Thu, Jul 07, 2022
In June, National Indigenous History Month, OPL presented readers with unlimited digital access, all monthlong, to Noopiming: The Cure for White Ladies by Michi Saagiig Nishnaabeg writer, musician and scholar Leanne Betasamosake Simpson. OPL got in touch with Anita Tenasco, a trusted education advisor and consultant to OPL from the Anishinābe Algonquin Nation, who shared her thoughts as she read Noopiming:
Noopiming grabs our full attention! How refreshing it is to read a book that offers so many teachings and blank space! Within Noopiming: The Cure for White Ladies by Leanne Betasamosake Simpson, the Anishinabemowin language is given its elevated place. There is room to breathe, think and reflect as each page connects us with one of seven characters in a tale of resistance.
This book proves that pages do not have to be overflowing with English words and that powerful messages can be shared with a limited number of words. Noopiming valorizes the Anishinabe language. For this - I am grateful.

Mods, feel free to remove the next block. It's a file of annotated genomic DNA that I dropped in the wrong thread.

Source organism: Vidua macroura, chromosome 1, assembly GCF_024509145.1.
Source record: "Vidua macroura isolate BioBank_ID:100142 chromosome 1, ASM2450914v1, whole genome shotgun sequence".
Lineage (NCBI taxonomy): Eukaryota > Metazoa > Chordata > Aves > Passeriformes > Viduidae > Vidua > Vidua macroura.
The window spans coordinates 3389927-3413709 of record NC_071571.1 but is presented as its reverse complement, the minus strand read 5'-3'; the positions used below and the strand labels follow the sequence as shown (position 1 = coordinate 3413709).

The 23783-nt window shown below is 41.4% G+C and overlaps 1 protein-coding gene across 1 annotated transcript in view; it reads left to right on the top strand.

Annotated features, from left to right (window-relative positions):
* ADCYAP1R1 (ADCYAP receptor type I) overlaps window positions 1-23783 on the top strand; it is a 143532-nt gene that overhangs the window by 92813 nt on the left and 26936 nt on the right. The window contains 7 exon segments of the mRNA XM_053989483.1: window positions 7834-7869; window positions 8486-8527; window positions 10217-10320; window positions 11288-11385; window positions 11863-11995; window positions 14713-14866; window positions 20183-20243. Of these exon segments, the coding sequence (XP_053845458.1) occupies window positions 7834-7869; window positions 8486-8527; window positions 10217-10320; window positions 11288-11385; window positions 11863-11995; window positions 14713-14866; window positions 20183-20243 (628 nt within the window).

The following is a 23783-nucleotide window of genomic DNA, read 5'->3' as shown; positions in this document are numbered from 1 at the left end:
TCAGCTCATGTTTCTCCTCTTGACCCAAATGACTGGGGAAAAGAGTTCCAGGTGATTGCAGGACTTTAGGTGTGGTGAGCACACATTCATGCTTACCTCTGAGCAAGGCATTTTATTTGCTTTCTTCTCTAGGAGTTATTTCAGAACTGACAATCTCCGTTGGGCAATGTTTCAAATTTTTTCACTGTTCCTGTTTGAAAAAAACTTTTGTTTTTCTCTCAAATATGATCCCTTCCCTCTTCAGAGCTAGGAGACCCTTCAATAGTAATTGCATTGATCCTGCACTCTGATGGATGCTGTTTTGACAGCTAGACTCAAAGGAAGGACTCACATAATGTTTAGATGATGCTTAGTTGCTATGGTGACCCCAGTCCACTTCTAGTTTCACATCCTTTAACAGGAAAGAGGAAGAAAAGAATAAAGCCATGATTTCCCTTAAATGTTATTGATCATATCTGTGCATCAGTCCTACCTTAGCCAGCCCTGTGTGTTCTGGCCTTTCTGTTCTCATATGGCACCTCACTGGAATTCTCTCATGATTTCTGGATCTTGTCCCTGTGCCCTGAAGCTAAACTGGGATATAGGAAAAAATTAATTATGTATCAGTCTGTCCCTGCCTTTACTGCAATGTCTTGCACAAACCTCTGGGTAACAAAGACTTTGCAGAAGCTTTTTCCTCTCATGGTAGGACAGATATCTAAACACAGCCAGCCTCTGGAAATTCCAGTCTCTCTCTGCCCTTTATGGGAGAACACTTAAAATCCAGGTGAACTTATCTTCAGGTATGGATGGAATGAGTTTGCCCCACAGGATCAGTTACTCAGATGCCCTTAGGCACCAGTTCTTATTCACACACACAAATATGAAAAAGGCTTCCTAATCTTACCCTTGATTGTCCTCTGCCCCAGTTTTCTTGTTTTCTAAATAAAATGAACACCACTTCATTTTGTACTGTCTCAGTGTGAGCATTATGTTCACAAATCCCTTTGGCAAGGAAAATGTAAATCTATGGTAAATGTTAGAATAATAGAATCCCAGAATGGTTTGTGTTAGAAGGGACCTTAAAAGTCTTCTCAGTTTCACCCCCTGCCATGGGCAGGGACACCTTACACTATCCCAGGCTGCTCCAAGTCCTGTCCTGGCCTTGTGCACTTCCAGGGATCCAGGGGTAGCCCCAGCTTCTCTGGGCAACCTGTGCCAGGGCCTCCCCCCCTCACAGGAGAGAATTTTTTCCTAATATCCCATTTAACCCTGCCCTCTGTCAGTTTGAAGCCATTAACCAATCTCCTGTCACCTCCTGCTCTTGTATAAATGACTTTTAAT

As a member of the Kitigan Zibi Anishinabeg, as an Anishinabe Algonquin ikwe (woman), as the daughter of a Residential School Survivor and an Indian Day School Survivor, as a mother and a kokomis (grandmother) - I feel that it is long overdue that nonindigenous people read the language of Leanne Betasamosake Simpson and other First Nations, Metis and Inuit languages. I call upon nonindigenous readers to read Noopiming and to commit to making reconciliation and healing come alive.
One step at a time, one story at a time, one teaching at a time - we can build relationships that are filled with respect, compassion and joy. We are all connected.
Indigenous History month is now over but First Nations, Metis and Inuit voices must be heard all year long every year.
Mino Nibin (Happy Summer)!
- Anita Tenasco, Director of Education
Kitigan Zibi Education Sector
Kitigan Zibi Anishinabeg